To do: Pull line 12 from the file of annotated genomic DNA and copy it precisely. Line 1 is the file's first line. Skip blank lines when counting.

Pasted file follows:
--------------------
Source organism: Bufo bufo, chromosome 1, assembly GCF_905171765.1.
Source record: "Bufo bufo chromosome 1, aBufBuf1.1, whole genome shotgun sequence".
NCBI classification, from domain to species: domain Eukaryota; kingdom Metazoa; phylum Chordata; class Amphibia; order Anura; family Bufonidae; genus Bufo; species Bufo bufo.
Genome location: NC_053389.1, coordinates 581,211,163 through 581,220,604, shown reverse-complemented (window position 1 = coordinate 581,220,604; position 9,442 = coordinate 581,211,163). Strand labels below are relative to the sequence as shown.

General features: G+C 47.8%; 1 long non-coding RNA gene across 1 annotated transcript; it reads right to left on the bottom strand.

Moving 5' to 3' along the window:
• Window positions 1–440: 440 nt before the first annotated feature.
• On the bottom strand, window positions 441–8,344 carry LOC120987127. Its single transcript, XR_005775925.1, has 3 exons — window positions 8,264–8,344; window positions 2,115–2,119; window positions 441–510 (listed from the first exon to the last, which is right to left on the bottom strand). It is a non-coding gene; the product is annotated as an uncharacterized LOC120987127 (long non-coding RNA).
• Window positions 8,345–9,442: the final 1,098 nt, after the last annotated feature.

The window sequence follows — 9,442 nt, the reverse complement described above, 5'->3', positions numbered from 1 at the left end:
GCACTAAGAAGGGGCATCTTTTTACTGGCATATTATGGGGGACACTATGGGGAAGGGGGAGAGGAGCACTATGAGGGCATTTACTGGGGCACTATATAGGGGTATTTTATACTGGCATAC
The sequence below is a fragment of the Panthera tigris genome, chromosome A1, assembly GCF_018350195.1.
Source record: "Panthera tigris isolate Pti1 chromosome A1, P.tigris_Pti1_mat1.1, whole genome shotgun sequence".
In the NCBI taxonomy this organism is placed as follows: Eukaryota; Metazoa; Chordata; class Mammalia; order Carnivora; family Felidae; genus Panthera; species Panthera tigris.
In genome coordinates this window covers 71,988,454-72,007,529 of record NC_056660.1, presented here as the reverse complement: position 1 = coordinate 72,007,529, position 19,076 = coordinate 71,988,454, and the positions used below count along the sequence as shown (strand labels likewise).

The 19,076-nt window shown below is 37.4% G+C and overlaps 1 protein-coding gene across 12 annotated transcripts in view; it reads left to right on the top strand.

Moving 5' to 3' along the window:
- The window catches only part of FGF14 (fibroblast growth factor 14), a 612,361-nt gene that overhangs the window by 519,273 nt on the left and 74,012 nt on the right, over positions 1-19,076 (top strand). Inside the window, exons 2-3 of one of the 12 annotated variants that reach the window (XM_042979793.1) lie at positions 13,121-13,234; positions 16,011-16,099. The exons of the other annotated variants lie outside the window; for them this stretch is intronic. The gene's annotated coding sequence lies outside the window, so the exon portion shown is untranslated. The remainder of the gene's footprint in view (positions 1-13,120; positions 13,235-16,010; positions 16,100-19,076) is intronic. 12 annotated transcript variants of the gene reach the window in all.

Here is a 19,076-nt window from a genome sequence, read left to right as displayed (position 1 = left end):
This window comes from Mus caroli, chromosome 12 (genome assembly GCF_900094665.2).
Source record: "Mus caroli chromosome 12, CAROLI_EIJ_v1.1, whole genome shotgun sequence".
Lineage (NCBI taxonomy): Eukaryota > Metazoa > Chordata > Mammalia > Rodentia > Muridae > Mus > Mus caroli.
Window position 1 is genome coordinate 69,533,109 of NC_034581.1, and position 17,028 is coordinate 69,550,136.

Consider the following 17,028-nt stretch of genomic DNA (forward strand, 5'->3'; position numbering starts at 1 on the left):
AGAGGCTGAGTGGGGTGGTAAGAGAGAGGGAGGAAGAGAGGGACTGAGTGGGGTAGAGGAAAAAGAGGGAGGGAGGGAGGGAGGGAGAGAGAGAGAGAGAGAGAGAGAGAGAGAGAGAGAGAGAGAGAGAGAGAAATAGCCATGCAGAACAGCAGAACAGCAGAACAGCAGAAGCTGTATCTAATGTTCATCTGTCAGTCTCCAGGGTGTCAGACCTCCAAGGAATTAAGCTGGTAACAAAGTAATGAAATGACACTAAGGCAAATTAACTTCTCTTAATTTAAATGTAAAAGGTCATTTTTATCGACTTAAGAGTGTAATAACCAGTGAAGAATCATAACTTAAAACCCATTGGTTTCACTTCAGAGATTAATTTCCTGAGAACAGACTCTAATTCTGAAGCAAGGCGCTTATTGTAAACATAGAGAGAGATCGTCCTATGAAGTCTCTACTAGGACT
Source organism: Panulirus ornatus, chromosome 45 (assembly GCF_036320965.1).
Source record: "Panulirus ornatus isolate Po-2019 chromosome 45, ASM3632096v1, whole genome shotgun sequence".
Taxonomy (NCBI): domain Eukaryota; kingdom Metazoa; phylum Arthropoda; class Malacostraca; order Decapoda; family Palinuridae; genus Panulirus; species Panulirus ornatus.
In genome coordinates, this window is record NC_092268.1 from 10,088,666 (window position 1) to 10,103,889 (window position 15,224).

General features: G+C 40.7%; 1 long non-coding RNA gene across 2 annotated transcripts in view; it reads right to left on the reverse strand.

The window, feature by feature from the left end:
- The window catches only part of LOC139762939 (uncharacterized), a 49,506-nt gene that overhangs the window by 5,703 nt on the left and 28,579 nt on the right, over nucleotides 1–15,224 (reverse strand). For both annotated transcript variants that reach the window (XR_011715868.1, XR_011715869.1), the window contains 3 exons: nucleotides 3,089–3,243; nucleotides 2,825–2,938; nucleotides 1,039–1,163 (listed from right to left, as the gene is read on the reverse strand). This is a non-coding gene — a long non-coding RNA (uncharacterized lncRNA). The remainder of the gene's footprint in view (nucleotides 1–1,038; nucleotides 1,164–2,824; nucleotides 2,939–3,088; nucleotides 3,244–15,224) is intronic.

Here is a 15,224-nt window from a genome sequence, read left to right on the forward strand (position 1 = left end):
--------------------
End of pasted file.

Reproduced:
The sequence below is a fragment of the Panthera tigris genome, chromosome A1, assembly GCF_018350195.1.